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Zoom Magnum Finesse Worm Uses

Magnum Finesse???

George Carlin would have had a field day with that name. The concept is not all that different from “jumbo shrimp.â€
But Marty Stone, for one, is not laughing. He’s not talking that much about this new bait from Zoom, either, because the second he does, you’ll think he’s a fruit loop, a certifiable nut. You’ll think that he went out in the hot Mexico sun one too many times and let the really nasty UV rays seep through his clean-shaven skull, where they scrambled his brains like eggs on a sidewalk.
Indeed, it started at Mexico’s famed El Salto, where in a few days of filming Stone managed to whack a nine-pounder, four over eight pounds and “probably fifty fish between four and six pounds.â€

He said he doesn’t know if El Salto is the best lake in interior Mexico, because it’s the only one he’s visited, but opined that “if that’s not the best, then I want to go to the best.â€

Imagine how well he could have done if he had used something other than a five-inch worm with “finesse†in its name. That’s right, it wasn’t a swimbait, a DD22 or a one ounce football jig that did the damage, it was Zoom’s new Magnum Finesse Worm.

What kind of snake oil are the folks down in Bogart, Georgia selling us? This bait is a big fish tool, suitable for fishing in heavy cover, so it’s not “truly†a finesse deal. It’s only five inches long, so it may not truly qualify for the “magnum†label. And Stone says it’s often best used as a soft stickbait substitute, so it may not even be strictly called a “worm.†It’s the pineapple of the fishing world – neither “pine†nor “apple†but rather a category all its own.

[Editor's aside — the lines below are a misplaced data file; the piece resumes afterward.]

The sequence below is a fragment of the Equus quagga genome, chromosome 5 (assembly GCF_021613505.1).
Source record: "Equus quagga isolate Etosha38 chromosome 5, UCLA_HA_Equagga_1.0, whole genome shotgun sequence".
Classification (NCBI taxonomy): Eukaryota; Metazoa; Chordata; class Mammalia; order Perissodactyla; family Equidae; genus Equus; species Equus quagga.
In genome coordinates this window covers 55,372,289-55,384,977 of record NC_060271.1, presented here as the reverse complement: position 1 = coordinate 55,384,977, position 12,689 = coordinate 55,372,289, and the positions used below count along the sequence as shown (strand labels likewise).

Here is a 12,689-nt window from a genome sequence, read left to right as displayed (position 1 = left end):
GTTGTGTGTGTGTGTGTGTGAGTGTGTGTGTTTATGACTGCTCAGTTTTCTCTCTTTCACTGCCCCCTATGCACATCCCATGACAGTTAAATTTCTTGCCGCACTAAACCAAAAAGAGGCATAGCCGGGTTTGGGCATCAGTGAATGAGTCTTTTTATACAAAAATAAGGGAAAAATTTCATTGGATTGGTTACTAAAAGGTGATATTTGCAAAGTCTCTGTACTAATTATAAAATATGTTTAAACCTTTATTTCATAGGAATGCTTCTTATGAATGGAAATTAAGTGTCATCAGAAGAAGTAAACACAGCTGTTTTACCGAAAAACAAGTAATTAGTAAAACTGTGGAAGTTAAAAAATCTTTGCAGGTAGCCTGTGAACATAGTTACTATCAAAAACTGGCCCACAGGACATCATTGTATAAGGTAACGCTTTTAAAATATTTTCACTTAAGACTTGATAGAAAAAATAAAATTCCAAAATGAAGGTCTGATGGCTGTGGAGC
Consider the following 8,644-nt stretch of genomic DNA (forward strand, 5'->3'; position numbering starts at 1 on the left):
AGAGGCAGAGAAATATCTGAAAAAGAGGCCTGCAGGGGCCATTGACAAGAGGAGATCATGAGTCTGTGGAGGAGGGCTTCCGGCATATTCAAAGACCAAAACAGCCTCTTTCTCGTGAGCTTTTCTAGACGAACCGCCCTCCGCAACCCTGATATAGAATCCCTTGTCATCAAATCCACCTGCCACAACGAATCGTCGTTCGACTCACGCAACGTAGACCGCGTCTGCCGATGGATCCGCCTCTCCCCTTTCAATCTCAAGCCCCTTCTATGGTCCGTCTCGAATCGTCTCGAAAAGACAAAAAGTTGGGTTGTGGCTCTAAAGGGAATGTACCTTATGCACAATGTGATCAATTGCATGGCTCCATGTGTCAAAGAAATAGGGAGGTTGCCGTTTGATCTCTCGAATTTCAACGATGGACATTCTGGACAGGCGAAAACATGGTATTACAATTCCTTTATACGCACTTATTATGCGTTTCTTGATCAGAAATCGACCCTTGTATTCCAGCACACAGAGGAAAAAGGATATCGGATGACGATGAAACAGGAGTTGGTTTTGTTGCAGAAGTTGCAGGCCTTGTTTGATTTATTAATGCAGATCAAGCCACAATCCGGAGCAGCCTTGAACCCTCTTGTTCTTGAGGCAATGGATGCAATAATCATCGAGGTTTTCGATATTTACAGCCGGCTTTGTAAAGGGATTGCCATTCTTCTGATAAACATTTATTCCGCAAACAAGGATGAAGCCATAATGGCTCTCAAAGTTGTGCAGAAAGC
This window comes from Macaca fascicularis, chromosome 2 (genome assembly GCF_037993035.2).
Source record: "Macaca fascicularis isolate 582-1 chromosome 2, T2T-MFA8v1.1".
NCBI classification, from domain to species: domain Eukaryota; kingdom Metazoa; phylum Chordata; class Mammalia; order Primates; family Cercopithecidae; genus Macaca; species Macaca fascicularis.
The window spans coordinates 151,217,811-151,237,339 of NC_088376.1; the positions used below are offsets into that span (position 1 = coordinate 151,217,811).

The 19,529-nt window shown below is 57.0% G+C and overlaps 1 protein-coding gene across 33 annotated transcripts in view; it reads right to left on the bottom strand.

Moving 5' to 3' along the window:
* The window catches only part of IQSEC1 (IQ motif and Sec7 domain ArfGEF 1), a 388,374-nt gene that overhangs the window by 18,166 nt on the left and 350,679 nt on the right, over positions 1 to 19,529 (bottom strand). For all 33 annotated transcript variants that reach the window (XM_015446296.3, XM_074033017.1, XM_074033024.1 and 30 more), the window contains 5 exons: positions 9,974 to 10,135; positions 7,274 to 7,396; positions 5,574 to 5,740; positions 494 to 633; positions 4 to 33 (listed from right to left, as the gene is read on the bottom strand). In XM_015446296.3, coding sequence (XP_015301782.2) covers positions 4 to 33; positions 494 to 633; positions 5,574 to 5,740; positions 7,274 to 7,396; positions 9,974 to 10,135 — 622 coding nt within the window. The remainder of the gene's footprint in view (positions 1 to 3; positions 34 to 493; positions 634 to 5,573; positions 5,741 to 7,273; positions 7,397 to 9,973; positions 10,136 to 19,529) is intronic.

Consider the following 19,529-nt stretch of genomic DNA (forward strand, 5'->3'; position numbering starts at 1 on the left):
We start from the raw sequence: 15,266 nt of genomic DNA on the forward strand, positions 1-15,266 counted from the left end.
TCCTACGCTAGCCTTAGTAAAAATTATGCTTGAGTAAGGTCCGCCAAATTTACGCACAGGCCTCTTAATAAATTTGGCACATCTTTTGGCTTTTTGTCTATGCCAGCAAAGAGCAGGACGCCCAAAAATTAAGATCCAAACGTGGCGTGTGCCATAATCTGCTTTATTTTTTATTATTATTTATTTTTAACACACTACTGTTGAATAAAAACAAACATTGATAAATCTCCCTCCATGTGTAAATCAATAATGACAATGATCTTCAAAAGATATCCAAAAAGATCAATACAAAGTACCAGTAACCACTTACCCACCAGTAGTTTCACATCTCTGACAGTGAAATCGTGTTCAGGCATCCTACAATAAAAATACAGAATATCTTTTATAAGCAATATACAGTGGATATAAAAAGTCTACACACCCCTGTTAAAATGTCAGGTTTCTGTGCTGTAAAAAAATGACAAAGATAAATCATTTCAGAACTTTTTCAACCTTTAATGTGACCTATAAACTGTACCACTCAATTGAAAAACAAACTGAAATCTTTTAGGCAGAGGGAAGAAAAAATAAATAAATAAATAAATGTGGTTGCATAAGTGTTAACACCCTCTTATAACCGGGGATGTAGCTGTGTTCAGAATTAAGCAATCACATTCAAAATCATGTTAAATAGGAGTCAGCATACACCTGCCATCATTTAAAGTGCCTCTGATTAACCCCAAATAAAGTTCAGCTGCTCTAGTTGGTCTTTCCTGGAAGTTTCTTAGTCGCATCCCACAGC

Stone says it “handles like a big bait,†akin to a six-inch soft stickbait. Since discovering its value, he’s gone so far as to take every soft stickbait out of his big Bass Cat’s cavernous storage compartments. “I played with the thing in the pool,†he said. “It does everything a (soft stickbait) does but it’s more lively and has more action.â€

But there is also the finesse aspect. In places where he might have flipped a Trick Worm in the past, this lure will be his new go-to lure.

“You can use it in heavily pressured waters and heavily fished areas and still generate bites,†he explained. “You’ll be able to go behind people and catch fish. When the fish start getting skittish, the first thing they shy away from is the extra movement of a curl tail.â€

He has three primary ways to fish the new lure, all old standbys with a twist: He’ll Carolina rig it with a one to one and a half ounce Tru-Tungsten weight and a Youvella 4/0 EWG hook. He’ll put that on 17 lb. test Vicious fluorocarbon (both main line and leader) and the coup de grace is a pair of Tru Tungsten Force Beads, one 8mm and one 6mm. “I’m a huge believer in those beads,†he said. “They draw a lot of strikes.â€

His second rig is a Texas rig featuring his signature T-Rig weight, also from Tru-Tungsten, usually in 3/8 ounce, but he’ll bump it up to a half ounce if it’s windy. He said that “the color (of the weight) doesn’t matter†but he’s sure to add a single blood red Force Bead to the mix. Again, the 4/0 EWG gets the job done, but he often goes down to 15 lb. fluorocarbon.

Finally, he employs the Magnum Finesse Worm weightless. It may be the “finesseyist†of the three approaches, so it comes as some surprise that it’s the one that he pairs with the heaviest terminal tackle, often a 5/0 hook and 20 pound line. His explanation is simple – fished this way the lure is a big bass magnet. With that said, he can’t wait to use it in the early season events at Amistad and Dardanelle, and expects it will play a significant role in tournaments at Smith Mountain Lake, the Mississippi River, Kentucky Lake and Guntersville. In fact, it promises to be on his deck, in one form or another, nearly every day this season. His favorite color is Watermelon Candy, but Green Pumpkin and Watermelon Red aren’t far behind.

It may never be determined whether this is a “little bait that fishes big†or a “big worm in a small package,†but it’s proof positive that it’s better to keep your bait wet than to debate semantics and miss the bite.